Q&A: Philip Phillips

Philip Phillips

Philip Phillips’ food truck, Lone Wolf Banh Mi, became one of the most talked about places to eat in Tulsa soon after it opened. By customer demand, Philip and his wife, Danielle, opened a Lone Wolf restaurant, 3136 E. 11th St., last year. It will be fun to see what’s next for this buzzworthy eatery and its owners.

 



 

Did you have an instant following when you started Lone Wolf? Or has it taken awhile for people to fall for your style? We certainly jumped out of the gate with a following. I made sure to get the word out like a concert no one wanted to miss was coming to town. No better way than to throw yourself into the fire and see what you’re actually worth. As large as we thought our following was initially, it is absolutely nothing compared to what our pack is now. We have grown at a staggering rate over the past four years. 

 

What changes have you seen in the Tulsa food scene since you started? The Tulsa food scene has great highs and repetitive lows. Right around the time we started, the food scene was in a great high moment. I personally feel that a concept should 100 percent exist because of the amazing menu that was created. Creating a space that customers will love to be in seems to be more of the focus than the menu at times. Not to take away from the wealth of people who truly care and are helping make this a progressive place. I think we’re constantly moving forward as a food town. Whether we dip here and there is secondary to the constant progression of the wants of the customer and the abilities of our chefs. 

 

Who has most influenced your cooking? Steven Howard. Steven was the owner and head chef of Kokoa Chocolatier and Kokoa Cabana back around 2005-2006-ish. He was Tulsa’s most prolific chef to ever create here in town, and we lost him. He was ahead of his time here and had to leave. I strive, every time I turn on a flame, to be like Steven. To think like him. To see food like him. He is brilliant.  

 

If you weren’t a chef, what would you be doing? I would own a skate shop downtown that had an indoor skate park attached. Because there isn’t one, and I want one. Anyone else? Seriously. Downtown indoor skate park. Indoor/outdoor bar with food truck court for spectators. Stage for shows. I mean, come on right?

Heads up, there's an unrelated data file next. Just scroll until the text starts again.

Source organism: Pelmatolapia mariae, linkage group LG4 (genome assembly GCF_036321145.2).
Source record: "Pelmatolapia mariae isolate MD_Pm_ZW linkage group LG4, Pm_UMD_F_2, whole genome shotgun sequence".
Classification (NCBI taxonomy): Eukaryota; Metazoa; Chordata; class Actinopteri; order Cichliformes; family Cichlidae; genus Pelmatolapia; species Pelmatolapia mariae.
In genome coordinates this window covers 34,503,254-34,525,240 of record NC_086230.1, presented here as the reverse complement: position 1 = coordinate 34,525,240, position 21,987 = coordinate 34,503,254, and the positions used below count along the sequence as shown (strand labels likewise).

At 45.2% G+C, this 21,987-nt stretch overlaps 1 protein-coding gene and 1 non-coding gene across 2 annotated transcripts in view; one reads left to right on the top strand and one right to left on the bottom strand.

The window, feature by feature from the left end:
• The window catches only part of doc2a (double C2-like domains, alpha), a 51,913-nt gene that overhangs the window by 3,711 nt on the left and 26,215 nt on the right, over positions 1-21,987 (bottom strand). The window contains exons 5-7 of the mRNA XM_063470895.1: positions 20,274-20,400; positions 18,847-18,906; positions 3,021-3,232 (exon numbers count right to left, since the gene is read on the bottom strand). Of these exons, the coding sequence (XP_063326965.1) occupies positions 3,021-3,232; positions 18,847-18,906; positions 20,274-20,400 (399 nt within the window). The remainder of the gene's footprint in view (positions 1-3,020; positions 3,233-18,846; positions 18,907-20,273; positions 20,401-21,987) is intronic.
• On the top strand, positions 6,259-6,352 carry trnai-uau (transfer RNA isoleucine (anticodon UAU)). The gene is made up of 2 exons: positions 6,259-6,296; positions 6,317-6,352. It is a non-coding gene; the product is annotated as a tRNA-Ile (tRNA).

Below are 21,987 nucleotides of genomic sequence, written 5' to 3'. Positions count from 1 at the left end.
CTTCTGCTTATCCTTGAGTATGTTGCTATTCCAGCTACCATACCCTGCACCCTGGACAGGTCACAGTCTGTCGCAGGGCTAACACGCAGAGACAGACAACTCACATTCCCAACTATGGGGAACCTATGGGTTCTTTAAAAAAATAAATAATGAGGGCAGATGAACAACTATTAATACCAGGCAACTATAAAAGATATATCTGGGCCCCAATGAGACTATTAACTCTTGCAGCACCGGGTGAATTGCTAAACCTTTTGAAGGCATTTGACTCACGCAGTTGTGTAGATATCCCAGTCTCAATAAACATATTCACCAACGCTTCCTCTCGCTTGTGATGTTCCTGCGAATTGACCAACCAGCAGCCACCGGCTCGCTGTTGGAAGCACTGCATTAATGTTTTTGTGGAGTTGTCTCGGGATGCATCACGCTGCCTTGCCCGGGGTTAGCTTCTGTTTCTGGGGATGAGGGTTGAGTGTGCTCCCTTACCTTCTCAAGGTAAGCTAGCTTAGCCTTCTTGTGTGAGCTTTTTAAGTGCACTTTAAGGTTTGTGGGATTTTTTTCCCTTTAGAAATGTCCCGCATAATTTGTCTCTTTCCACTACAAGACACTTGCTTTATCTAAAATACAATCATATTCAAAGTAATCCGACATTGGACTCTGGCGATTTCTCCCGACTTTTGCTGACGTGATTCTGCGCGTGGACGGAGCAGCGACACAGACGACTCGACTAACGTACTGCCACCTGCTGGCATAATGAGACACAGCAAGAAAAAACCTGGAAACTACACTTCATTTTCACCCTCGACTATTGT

What’s in your fridge at home? It used to be stocked with a week’s supply of marinating meat, roasted veggies, a couple of soups, a couple of savory sauces, a couple of sweet glazes and mountains of unsalted, imported butter. Now we have 3-year-old and 1-year-old boys who refuse to eat a single one of those things. Now our fridge is yellow inside. American cheese, macaroni and cheese, yellow mustard, yet, we still have that mountain of butter. Thank God. There’s always a Reuben from Trenchers deli in there. 

 

Do you have a guilty pleasure food? Coney I-lander. Always. Forever. I want to own one. My dad would be the proudest man on Earth. 

 

If you could cook a meal for anyone, who would it be? Harry Potter. 

 

If you decided to cook an entirely different style of food, what would it be? I have a ton of concepts rolling around in my head. Always creating menus. We almost opened a Peruvian ceviche restaurant two years ago. Fell through. Almost opened an ’80s video game-themed chicken wing restaurant. Fell through. We’re pushing Lone Wolf as far as we can before we start on new concepts, but I have some really cool ideas, and we’re talking just about every style imaginable. I love all food, and all food inspires me. I prefer to create without boundaries. One day I’ll have a 20-top-maximum place where all I do is create. One day. 

 

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